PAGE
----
Treatment of the thiophosphate in accordance with this third aspect of the invention may be done in the manner described above for the alkali and alkaline earth metal hydroxides. As in that aspect, system parameters such as solvents and concentrations may vary widely. The optimal parameters for any given application will generally depend on the particular system, i.e., the specific thiophosphate used, the treatment agent, and the nature of the formulation ultimately produced. As one example, when sodium hypochlorite is used, best results will generally be obtained using an aqueous solution at a concentration of about 0.1% to about 2.0% by weight. As another example, when potassium iodate is used, best results will generally be obtained with an aqueous solution at a concentration of about 1.0% to about 5.0% by weight.
The treated thiophosphate is incorporated into a formulation suitable for application for biocidal purposes. Any of the wide range of formulations developed for thiophosphates may be employed, using the formulating procedures and ingredients conventionally used and disclosed in the literature for this type of biocide. A major part of any such formulation is an inert diluent or carrier, which may take on any of a variety of forms, depending on the formulation. The inert diluent or carrier may thus be liquid or solid, for example, solvents, liquid carriers forming emulsions of the active ingredient, dusts, wettable powders, porous granules, and microcapsules. The formulation may be a controlled-release formulation, and the active ingredient may be combined with other active ingredients for synergistic effects or for combining the biocidal activity of the thiophosphate with different types of biological activity, such as other types of biocidal activity, broadening of the pest control spectrum, and the inclusion of crop fertilizers or growth regulators.
The treated thiophosphates of the present invention are of particular interest for use in granular formulations. Any of the wide range of granular carriers known among those skilled in the art may be used. Examples include fuller's earth, attapulgite clay, bentonite clay, montmorillonite clay, kaolin, diatomaceous silicas, vermiculite, and perlite. The active ingredient is generally applied in liquid form, and is sprayed, absorbed or applied as a coating to the granular carrier to achieve levels ranging from about 5% to about 25% by weight. Other ingredients are generally included to enhance the application or absorption process as well as to enhance retention of the active ingredient or its dispersion throughout the region where biocidal control is desired, depending on the circumstances.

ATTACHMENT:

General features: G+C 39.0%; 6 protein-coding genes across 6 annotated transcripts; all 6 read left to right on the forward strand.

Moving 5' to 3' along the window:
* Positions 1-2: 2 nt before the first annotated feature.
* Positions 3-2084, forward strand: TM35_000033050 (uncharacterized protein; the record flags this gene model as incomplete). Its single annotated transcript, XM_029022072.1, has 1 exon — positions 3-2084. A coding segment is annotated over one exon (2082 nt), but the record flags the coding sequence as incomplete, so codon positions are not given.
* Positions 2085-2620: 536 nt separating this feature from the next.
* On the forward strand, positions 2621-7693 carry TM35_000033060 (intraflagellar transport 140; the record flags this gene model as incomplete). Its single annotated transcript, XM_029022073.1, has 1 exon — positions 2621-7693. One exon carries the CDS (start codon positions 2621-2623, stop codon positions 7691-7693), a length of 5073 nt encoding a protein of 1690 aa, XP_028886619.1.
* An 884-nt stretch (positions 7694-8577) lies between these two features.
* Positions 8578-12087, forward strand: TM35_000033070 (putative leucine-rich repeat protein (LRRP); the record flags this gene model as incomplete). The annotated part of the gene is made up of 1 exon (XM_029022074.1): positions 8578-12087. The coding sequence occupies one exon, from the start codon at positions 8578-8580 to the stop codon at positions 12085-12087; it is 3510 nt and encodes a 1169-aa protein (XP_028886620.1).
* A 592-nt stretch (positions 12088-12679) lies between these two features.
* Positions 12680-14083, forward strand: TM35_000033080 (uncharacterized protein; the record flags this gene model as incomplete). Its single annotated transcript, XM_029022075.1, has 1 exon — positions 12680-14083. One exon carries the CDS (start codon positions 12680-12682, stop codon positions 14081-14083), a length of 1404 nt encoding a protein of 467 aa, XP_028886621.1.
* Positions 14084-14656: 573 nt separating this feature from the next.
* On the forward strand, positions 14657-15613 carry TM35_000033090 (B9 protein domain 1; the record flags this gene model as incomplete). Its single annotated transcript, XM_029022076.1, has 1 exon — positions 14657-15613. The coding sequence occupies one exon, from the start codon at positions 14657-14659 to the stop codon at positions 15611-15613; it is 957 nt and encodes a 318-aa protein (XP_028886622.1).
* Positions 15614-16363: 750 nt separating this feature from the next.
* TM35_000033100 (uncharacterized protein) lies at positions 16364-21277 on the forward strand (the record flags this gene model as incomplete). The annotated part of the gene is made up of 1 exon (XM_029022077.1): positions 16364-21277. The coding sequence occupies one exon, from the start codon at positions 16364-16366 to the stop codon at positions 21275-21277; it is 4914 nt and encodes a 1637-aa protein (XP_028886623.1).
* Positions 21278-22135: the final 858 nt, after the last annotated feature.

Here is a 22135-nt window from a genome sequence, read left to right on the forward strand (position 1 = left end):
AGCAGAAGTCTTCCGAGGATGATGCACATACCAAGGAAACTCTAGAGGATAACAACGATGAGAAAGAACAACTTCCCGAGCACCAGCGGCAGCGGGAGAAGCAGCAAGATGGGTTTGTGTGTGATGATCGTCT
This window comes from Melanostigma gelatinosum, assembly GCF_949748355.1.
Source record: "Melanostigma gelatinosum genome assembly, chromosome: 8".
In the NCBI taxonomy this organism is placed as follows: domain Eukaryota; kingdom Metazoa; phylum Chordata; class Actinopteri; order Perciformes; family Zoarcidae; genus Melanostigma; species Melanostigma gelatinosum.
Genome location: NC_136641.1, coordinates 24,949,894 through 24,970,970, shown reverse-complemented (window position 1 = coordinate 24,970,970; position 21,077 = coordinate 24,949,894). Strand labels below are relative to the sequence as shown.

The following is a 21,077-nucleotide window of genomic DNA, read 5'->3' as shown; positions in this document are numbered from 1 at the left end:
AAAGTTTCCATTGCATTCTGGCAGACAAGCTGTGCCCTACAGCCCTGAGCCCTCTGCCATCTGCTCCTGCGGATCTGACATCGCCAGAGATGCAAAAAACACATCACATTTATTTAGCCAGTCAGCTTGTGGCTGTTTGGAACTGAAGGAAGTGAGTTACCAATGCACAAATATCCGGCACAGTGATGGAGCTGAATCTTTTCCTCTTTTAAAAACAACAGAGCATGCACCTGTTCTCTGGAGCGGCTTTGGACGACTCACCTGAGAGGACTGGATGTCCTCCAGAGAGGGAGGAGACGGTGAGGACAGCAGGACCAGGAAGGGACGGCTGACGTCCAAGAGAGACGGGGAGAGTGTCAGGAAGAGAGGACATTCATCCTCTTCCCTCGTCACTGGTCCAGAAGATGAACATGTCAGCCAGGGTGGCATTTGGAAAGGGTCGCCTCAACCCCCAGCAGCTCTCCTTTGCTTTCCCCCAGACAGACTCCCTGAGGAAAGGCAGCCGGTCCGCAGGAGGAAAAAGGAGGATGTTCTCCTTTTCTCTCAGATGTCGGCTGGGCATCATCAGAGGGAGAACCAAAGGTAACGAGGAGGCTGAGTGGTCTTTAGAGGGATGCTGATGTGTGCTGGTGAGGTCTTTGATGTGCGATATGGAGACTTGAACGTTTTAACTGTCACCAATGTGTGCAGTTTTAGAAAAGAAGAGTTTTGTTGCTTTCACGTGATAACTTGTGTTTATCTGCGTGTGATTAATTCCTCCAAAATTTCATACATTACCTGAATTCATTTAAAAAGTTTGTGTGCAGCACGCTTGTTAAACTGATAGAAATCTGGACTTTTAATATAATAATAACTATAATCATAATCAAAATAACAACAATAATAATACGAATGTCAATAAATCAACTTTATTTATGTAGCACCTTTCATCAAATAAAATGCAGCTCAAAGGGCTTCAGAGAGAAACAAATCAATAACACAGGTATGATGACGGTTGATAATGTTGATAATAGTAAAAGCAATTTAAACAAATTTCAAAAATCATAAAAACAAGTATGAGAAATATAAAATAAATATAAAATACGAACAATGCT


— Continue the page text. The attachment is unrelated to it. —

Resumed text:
The thiophosphates to which the present invention is applicable include the wide range of biocidally active thiophosphate compounds which are susceptible to the emission of mercaptan odors, either as a result of their synthesis, the presence of synthesis by-products, or as a result of the degradation of either the thiophosphate or any of the by-products present as impurities. These thiophosphates will generally contain at least one sulfur atom bonded directly to the phosphorus atom through a single bond. The term "thiophosphates" is used herein in a broad sense to include all such compounds. Subclasses of these compounds include thionophosphates, thiolophosphates, thionophosphonates, and thiolophosphonates, and mixtures thereof.
In particular, the thiophosphate will generally be one having the formula ##STR1## in which X is O or S, and R, R' and R" are independently any of a wide variety of organic radicals, including aliphatic, aromatic, N-containing, S-containing, O-containing, and other groups, including substitutions such as halogen, trifluoromethyl, cyano, etc. Each of the groups R' and R" may also contain a sulfur atom directly adjacent to the phosphorus atom. Examples of compounds within the above formula are found in Lorenz, et al., U.S. Pat. No. 2,759,010 (Aug. 14, 1956); Chavdavarian, et al., U.S. Pat. No. 4,752,604 (June 21, 1988); Fancher, U.S. Pat. No. 2,767,194 (Oct. 16, 1956); Pitt, et al., U.S. Pat. No. 3,642,960 (Feb. 15, 1972); Szabo, et al., U.S. Pat. No. 2,988,474 (June 13, 1961); Diveley, et al., U.S. Pat. No. 2,725,328 (Nov. 29, 1955); Jamison, U.S. Pat. No. 3,355,353 (Nov. 28, 1967); Fancher, U.S. Pat. No. 2,793,224 (May 21, 1957); and Willard, et al., U.S. Pat. No. 2,873,228 (Feb. 10, 1959). These patents are incorporated herein by reference.